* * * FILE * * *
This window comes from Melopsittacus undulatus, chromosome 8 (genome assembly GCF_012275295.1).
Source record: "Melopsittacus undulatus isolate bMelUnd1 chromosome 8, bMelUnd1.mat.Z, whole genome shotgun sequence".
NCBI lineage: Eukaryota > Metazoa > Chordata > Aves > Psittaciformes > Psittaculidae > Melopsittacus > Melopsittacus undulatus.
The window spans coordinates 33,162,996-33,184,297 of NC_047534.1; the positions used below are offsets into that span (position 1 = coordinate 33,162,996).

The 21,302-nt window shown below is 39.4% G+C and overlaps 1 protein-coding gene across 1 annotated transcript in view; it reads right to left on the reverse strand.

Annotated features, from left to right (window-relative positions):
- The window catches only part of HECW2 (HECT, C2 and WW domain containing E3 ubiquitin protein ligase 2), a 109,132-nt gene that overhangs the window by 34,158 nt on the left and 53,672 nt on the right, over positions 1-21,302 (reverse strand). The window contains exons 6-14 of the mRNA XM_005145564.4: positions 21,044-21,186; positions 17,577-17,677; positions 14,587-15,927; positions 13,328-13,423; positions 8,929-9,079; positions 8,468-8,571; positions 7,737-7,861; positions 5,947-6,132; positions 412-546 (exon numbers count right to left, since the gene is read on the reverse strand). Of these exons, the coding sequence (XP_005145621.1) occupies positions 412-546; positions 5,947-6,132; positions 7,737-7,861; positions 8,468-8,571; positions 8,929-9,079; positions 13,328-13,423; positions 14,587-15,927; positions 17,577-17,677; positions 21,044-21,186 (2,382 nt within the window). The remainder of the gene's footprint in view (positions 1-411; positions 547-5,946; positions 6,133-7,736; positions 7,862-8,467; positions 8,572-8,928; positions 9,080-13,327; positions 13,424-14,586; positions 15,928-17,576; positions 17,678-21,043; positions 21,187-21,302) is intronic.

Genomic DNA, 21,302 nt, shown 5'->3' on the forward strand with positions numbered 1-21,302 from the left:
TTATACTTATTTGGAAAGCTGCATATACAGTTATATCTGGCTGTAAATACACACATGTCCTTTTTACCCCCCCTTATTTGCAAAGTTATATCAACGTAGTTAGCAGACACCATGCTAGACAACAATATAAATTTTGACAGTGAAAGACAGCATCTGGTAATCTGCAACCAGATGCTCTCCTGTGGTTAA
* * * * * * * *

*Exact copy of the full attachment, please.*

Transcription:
This window comes from Melopsittacus undulatus, chromosome 8 (genome assembly GCF_012275295.1).
Source record: "Melopsittacus undulatus isolate bMelUnd1 chromosome 8, bMelUnd1.mat.Z, whole genome shotgun sequence".
NCBI lineage: Eukaryota > Metazoa > Chordata > Aves > Psittaciformes > Psittaculidae > Melopsittacus > Melopsittacus undulatus.
The window spans coordinates 33,162,996-33,184,297 of NC_047534.1; the positions used below are offsets into that span (position 1 = coordinate 33,162,996).

The 21,302-nt window shown below is 39.4% G+C and overlaps 1 protein-coding gene across 1 annotated transcript in view; it reads right to left on the reverse strand.

Annotated features, from left to right (window-relative positions):
- The window catches only part of HECW2 (HECT, C2 and WW domain containing E3 ubiquitin protein ligase 2), a 109,132-nt gene that overhangs the window by 34,158 nt on the left and 53,672 nt on the right, over positions 1-21,302 (reverse strand). The window contains exons 6-14 of the mRNA XM_005145564.4: positions 21,044-21,186; positions 17,577-17,677; positions 14,587-15,927; positions 13,328-13,423; positions 8,929-9,079; positions 8,468-8,571; positions 7,737-7,861; positions 5,947-6,132; positions 412-546 (exon numbers count right to left, since the gene is read on the reverse strand). Of these exons, the coding sequence (XP_005145621.1) occupies positions 412-546; positions 5,947-6,132; positions 7,737-7,861; positions 8,468-8,571; positions 8,929-9,079; positions 13,328-13,423; positions 14,587-15,927; positions 17,577-17,677; positions 21,044-21,186 (2,382 nt within the window). The remainder of the gene's footprint in view (positions 1-411; positions 547-5,946; positions 6,133-7,736; positions 7,862-8,467; positions 8,572-8,928; positions 9,080-13,327; positions 13,424-14,586; positions 15,928-17,576; positions 17,678-21,043; positions 21,187-21,302) is intronic.

Genomic DNA, 21,302 nt, shown 5'->3' on the forward strand with positions numbered 1-21,302 from the left:
TTATACTTATTTGGAAAGCTGCATATACAGTTATATCTGGCTGTAAATACACACATGTCCTTTTTACCCCCCCTTATTTGCAAAGTTATATCAACGTAGTTAGCAGACACCATGCTAGACAACAATATAAATTTTGACAGTGAAAGACAGCATCTGGTAATCTGCAACCAGATGCTCTCCTGTGGTTAA